It was something of a financial lifeboat. Over the previous three months, Mr. Biden had been spending more than he raised, depleting his cash reserves. The extra $100,000 a day helped keep the campaign afloat, officials said.
Kate Bedingfield, a deputy campaign manager for Mr. Biden, said that Mr. Trump's seeking help from Ukraine "made it clear to the whole world which candidate he feared facing most."
"And we capitalized on that in a way that produced real results," she said.
Mr. Biden's average daily haul would never again dip below the six-figure mark.
Still, Mr. Biden mostly plodded along financially the rest of the pre-primary season. He averaged raising $169,059 per day online last October, $136,518 in November, $128,912 in December and $168,6774 in January.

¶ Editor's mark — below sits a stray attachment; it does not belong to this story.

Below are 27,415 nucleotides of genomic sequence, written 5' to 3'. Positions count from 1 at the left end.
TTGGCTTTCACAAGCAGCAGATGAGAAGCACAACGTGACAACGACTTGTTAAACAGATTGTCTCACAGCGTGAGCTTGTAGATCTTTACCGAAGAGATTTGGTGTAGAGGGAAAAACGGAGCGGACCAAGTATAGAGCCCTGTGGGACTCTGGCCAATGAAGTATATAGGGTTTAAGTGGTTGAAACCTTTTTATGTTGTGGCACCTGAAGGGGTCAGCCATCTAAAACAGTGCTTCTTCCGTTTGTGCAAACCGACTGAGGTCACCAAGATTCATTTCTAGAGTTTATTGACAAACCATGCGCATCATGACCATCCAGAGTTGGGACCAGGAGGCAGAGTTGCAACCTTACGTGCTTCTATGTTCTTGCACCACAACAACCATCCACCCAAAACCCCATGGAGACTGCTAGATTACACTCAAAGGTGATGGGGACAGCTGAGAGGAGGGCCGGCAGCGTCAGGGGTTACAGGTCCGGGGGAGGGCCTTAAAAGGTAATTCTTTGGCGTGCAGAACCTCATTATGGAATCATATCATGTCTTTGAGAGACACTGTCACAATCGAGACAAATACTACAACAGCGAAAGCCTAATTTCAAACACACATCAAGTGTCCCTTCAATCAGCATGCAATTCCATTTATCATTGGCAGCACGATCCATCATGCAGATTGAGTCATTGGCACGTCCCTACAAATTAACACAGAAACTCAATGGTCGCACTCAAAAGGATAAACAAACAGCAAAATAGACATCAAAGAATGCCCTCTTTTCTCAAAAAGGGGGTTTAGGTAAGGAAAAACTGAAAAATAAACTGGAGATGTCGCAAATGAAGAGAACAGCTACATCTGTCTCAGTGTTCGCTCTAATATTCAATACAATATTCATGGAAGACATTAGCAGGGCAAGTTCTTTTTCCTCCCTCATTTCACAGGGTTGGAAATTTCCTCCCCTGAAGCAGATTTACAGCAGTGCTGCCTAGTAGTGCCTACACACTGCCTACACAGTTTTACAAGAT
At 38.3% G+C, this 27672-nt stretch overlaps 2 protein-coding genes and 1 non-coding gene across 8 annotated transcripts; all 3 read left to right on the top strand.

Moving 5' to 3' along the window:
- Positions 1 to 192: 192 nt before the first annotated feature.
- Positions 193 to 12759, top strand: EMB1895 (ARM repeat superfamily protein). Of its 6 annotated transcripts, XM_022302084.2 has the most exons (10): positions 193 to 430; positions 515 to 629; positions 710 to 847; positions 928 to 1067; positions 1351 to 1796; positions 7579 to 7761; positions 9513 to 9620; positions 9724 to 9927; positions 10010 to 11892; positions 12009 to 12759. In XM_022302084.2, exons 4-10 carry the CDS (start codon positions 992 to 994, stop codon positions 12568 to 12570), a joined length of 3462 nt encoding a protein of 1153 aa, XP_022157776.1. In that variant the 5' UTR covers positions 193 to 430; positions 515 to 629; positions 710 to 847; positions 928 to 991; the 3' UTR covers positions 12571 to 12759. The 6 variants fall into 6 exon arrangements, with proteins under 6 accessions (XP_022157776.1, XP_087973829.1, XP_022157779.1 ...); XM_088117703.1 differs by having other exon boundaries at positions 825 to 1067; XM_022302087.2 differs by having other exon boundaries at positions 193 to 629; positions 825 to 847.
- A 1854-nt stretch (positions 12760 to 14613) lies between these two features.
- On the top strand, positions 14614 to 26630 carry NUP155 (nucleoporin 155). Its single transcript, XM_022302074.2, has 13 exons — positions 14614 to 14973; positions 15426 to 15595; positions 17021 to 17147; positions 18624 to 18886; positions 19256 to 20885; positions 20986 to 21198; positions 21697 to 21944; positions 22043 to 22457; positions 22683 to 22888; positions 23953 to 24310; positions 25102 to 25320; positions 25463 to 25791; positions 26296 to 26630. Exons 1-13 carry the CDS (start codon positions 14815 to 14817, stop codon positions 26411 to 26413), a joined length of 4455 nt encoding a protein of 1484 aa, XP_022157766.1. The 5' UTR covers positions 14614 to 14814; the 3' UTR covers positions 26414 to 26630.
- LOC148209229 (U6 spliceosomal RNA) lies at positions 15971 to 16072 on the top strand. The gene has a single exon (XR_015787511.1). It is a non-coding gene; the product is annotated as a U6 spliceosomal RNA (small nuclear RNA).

In other words, there was no growth.
At the same time, donations to his rivals ballooned. By late February, Mr. Biden was teetering politically and had spent only the sixth most of the Democratic field.
South Carolina resurrected Biden
Then came South Carolina.
With Mr. Sanders threatening to seize control of the primary, Black voters gave Mr. Biden a decisive victory -- and online money rained down: more than $5 million on Feb. 29 and $5 million the next day. Days later, Mr. Biden swept through Super Tuesday to amass a delegate lead he would never relinquish.
Mr. Biden would raise $25.3 million online over seven days -- more than he had in the previous four months.